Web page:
On Friday, I caught part of an MPR program on defining sexual assault. A legal specialist from a Scandinavian country was being interviewed on how do you define sexual assault. Was your victim intoxicated? How did you win consent? Is it a look in the eyes, or some gesture that can prove consent?
It was a murky arena, because it had no morality. Sex outside of marriage is, after all, adultery. The Bible makes clear sex is for marriage. It is to show physically the commitment you have already made with your heart.
Casual sex, consented or not, is meaningless. It binds no-one. Because it has no context. Marriage is the moral framework for sexual intercourse. "A man shall leave his father and mother, and cleave unto his wife, and they shall become one flesh." Sexual intercourse, sign and seal of a committed, powerful relationship entered into and declaring love. It is God-given. It is promised before chosen witnesses in a "wed-ding." "Until death do us part," the promise says. "I will keep myself only unto you." 'My body enters your body as a sign of my pledged love to you - forever.'
So sex outside of marriage, not promising anything, irresponsible, is SIN. It is not God-given or God-blessed.
Living together is stealing from the real thing. It is nothing like marriage. It is not promised, not sacred. It is defiance of the holy.
The finer points of sexual assault, as something to be proven in a court of law, are meaningless. They are without standard, without gift, without consent - God's consent.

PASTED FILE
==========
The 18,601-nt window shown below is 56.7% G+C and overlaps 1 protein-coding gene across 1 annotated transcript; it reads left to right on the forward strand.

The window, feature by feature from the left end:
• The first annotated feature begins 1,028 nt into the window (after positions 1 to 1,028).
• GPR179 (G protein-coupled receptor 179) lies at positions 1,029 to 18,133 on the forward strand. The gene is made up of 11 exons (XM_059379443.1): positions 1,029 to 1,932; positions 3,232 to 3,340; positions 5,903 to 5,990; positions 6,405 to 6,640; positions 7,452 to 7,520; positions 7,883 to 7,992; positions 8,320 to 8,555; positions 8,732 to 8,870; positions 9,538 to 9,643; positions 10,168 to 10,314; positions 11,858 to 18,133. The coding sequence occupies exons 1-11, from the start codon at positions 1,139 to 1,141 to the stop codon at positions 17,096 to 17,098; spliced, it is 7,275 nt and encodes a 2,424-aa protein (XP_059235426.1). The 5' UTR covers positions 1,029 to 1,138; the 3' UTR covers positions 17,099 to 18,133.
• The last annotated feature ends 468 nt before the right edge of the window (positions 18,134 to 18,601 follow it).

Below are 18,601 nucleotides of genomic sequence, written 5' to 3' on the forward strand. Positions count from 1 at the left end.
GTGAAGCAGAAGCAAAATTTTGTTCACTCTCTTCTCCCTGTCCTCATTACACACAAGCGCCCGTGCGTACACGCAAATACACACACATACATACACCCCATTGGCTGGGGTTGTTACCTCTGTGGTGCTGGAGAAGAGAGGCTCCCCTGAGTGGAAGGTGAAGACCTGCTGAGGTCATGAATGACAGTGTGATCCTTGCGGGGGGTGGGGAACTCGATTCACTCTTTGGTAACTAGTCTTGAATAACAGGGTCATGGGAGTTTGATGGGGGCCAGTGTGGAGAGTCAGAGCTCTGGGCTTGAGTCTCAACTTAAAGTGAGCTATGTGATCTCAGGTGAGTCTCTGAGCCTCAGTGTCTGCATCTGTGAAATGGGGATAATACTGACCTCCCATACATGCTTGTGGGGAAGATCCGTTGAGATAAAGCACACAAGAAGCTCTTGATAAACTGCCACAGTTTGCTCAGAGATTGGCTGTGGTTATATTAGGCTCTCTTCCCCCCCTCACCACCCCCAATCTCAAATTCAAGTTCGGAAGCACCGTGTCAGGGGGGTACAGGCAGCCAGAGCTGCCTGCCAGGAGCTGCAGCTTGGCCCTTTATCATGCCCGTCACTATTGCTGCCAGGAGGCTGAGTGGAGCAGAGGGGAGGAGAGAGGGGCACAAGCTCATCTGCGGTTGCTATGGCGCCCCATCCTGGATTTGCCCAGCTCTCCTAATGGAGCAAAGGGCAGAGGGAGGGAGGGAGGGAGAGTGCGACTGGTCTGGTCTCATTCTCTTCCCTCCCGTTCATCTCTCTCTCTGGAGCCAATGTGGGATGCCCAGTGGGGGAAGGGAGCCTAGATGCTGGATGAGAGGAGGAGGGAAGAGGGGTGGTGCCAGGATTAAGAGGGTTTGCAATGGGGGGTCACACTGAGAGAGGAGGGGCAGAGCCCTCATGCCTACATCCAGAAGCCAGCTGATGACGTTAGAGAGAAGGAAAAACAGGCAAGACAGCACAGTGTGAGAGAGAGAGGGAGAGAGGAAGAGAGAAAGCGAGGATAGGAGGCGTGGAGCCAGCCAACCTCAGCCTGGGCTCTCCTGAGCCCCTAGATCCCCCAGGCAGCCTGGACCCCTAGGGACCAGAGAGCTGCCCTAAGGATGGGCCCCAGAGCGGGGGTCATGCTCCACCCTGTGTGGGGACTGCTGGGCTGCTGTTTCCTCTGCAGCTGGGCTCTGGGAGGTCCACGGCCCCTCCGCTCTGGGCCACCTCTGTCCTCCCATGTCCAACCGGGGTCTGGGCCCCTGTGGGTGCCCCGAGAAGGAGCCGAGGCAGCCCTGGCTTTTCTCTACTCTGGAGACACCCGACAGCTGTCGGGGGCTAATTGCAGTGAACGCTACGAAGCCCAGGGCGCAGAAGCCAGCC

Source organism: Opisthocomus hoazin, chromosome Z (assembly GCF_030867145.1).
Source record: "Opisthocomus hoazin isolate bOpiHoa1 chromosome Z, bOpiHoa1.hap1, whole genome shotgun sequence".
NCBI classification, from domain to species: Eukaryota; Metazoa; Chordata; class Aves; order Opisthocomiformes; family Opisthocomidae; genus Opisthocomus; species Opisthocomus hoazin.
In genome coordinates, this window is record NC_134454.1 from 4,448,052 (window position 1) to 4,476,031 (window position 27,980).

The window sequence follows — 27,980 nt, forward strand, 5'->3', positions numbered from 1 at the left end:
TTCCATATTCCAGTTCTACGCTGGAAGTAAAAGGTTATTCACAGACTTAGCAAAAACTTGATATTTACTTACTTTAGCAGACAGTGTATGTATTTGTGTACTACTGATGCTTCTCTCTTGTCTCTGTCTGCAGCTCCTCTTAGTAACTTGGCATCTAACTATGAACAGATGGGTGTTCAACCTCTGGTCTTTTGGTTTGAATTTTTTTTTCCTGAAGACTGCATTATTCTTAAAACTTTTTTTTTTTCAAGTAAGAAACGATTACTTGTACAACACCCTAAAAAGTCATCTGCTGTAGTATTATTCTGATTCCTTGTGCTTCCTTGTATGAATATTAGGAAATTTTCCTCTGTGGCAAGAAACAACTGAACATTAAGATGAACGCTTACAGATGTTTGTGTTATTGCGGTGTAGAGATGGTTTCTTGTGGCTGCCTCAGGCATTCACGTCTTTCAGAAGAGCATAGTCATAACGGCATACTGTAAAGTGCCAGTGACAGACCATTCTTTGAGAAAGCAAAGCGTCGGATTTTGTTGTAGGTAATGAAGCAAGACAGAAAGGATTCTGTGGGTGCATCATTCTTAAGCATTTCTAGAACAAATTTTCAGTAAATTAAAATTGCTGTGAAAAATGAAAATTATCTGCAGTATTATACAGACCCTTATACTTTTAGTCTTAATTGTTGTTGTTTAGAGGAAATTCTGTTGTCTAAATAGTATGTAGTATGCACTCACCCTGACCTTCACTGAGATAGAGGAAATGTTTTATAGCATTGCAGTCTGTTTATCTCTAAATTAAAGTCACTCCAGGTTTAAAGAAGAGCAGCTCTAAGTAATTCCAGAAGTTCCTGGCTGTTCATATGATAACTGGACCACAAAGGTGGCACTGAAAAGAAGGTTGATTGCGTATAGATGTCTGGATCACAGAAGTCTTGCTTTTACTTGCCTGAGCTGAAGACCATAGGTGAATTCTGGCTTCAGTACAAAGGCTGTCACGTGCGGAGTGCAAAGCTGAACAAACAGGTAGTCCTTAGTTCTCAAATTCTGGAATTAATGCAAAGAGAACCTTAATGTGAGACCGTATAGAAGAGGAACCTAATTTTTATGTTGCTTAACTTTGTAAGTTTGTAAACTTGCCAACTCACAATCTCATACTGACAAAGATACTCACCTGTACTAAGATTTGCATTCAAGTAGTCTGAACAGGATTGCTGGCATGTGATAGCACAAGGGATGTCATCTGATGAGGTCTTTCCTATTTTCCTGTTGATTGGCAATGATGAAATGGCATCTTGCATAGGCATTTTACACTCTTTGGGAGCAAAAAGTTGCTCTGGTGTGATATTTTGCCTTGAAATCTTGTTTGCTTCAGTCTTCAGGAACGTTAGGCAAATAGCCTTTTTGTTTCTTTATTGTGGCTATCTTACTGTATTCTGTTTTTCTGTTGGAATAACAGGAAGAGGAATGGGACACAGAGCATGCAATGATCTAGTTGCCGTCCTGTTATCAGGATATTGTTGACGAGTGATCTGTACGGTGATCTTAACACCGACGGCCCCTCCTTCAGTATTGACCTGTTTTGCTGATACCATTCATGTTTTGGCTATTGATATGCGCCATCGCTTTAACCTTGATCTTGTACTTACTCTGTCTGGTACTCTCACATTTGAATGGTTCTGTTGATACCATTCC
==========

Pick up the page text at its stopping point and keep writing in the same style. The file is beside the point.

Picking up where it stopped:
In a society suddenly holding forth about truth, it is truthless. False. We as a society, as a generation, must go back to the beginning to uncover sex's foundation in love as God's gift. The rest is false. Brokenness. Intimate acts defying God. Intimate acts desecrating and defiling and despoiling other human beings, who are children of God. People who are human because they are God-given. Invading them, insulting them, stealing their inmost selves from them doesn't break the law of the land, it breaks the law of God.
Let's get it straight, people. Let's understand it as God-followers, as Jesus-lovers - AND PUT IT TO RIGHTS.. Let us declare what, by faith, we know, and help all we care about, to understand, and see the truth about this most intimate and decent thing.
I am a student of American history. It was my major at Harvard. Even in Union Seminary I studied American church history. I am, in my heart, a Pilgrim. I descend spiritually from John Robinson, pastor to the Pilgrims, and William Bradford, fifty years the Governor of Plimoth Plantation, the first settlement of the people of the Congregational Way, in the New World.
I am amazed at the genius of their spiritual way, and what they understood a Christian Congregation to be - a people "gathered" by the Holy Spirit, covenanting to live together in the "Ways of the Lord, known and to be made known" to them. They were ready to follow the unseen leadership of the Lord of Love, heard in the voices of their fellow pilgrims within the fellowship as they were gathered in church meeting.
They sought to live by a high doctrine of the Holy Spirit. They gave America its great vision of life together. They envisioned their churches as companies of love, bound by Jesus' love for all people, moving together under a unanimity that Jesus gave them by showing them their common caring for each other.
I believe that is still a viable vision for life together. Their Mayflower Compact spelled out the principles of life together in a democratic society.
It is a vision in peril today, as more and more people grow up without knowledge of our history, without a sense of our mutual obligation to each other, without the individual sense of responsibility for the whole.